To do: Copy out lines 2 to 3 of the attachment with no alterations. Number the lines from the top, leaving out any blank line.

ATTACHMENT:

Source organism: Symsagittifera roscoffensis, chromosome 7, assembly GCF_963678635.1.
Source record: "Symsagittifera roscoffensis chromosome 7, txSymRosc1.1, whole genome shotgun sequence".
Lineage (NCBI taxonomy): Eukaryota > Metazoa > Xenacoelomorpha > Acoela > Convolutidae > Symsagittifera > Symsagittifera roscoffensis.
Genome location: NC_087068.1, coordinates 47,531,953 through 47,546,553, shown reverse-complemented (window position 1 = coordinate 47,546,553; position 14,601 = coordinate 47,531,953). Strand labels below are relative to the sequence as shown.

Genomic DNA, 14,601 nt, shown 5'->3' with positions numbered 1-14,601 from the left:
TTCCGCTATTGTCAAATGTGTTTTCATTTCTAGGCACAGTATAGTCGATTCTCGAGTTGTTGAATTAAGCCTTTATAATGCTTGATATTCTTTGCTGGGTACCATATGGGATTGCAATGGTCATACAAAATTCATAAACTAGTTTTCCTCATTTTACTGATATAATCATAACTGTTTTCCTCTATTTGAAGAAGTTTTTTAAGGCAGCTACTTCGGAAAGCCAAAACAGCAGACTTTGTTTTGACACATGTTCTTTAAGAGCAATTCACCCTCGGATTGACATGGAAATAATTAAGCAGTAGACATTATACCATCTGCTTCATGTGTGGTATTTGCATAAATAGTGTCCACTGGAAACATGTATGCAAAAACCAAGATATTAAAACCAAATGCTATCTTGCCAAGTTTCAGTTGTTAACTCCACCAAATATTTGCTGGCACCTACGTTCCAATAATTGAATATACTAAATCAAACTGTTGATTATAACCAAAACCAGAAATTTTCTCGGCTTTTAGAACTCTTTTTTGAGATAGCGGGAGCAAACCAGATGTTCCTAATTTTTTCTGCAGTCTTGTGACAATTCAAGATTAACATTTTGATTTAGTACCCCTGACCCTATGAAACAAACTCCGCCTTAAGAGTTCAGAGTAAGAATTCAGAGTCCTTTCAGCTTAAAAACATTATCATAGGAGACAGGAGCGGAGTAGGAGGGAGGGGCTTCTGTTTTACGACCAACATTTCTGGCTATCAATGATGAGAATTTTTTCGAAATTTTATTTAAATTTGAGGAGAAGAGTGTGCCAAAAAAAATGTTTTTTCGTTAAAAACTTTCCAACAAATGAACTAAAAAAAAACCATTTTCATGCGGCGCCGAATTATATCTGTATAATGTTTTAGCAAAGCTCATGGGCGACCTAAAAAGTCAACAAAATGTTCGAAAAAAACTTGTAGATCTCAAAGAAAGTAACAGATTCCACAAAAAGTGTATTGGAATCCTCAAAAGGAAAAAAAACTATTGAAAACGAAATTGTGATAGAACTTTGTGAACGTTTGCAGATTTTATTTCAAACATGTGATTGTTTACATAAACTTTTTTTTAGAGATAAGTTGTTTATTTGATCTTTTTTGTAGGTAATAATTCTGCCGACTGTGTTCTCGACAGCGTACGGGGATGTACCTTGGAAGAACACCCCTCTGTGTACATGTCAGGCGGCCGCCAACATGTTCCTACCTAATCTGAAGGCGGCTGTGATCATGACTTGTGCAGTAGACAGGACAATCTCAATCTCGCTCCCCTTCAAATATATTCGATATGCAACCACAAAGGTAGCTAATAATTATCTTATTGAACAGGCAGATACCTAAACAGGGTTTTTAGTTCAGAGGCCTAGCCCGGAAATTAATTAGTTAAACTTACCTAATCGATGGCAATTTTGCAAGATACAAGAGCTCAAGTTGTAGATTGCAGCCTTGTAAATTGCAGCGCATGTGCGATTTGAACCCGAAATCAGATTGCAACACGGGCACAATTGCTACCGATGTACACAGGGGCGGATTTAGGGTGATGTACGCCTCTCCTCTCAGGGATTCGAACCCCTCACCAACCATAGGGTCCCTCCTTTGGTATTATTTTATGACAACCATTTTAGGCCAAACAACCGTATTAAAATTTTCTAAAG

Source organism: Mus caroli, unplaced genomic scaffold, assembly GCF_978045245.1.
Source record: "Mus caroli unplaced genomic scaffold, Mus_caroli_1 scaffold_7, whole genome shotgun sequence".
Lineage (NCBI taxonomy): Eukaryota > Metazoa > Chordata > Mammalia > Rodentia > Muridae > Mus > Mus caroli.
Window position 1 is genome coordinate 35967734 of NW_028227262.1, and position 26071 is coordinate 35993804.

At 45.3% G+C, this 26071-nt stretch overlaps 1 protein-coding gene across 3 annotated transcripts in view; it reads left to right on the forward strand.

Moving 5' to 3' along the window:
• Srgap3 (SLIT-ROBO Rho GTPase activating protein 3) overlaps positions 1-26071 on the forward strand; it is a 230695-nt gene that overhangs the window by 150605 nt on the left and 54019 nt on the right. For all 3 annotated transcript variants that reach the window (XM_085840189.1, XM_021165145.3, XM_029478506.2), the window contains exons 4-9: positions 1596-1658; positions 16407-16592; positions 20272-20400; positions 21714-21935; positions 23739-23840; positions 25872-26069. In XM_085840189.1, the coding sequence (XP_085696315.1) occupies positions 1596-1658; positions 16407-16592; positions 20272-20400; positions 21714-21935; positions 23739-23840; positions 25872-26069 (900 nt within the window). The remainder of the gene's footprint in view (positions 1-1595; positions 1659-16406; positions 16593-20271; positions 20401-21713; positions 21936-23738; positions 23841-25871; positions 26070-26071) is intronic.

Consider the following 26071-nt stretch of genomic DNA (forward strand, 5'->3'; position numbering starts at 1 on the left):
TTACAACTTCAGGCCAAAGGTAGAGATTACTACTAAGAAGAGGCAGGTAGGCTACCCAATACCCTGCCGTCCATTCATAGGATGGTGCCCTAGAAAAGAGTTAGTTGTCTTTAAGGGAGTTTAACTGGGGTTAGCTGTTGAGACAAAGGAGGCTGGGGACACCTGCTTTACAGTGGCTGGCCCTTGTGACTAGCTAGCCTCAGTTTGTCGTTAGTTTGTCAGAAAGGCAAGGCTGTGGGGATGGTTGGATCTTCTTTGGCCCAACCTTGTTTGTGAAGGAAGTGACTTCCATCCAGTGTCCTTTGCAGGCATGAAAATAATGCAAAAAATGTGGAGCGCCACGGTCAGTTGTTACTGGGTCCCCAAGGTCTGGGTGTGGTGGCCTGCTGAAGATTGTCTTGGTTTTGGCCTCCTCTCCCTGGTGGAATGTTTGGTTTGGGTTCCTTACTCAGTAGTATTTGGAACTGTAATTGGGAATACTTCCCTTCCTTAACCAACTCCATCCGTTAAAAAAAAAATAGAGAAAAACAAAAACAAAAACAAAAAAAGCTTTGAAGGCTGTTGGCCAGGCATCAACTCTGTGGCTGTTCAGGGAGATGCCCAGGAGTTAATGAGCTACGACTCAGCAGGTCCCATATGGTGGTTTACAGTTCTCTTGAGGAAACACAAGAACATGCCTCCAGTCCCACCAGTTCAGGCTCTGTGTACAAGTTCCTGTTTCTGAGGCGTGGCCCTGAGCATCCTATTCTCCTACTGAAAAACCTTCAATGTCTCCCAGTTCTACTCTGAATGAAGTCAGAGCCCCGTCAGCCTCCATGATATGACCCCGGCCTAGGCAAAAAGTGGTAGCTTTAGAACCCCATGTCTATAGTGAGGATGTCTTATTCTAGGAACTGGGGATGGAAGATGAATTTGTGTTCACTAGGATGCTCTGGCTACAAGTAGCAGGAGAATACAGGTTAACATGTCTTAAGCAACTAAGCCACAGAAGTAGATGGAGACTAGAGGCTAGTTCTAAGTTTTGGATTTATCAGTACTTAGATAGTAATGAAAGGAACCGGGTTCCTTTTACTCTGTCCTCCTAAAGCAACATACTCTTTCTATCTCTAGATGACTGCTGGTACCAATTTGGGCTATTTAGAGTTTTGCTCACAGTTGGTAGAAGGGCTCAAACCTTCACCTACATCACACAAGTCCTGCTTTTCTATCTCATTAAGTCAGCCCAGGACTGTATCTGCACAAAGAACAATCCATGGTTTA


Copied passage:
Source record: "Symsagittifera roscoffensis chromosome 7, txSymRosc1.1, whole genome shotgun sequence".
Lineage (NCBI taxonomy): Eukaryota > Metazoa > Xenacoelomorpha > Acoela > Convolutidae > Symsagittifera > Symsagittifera roscoffensis.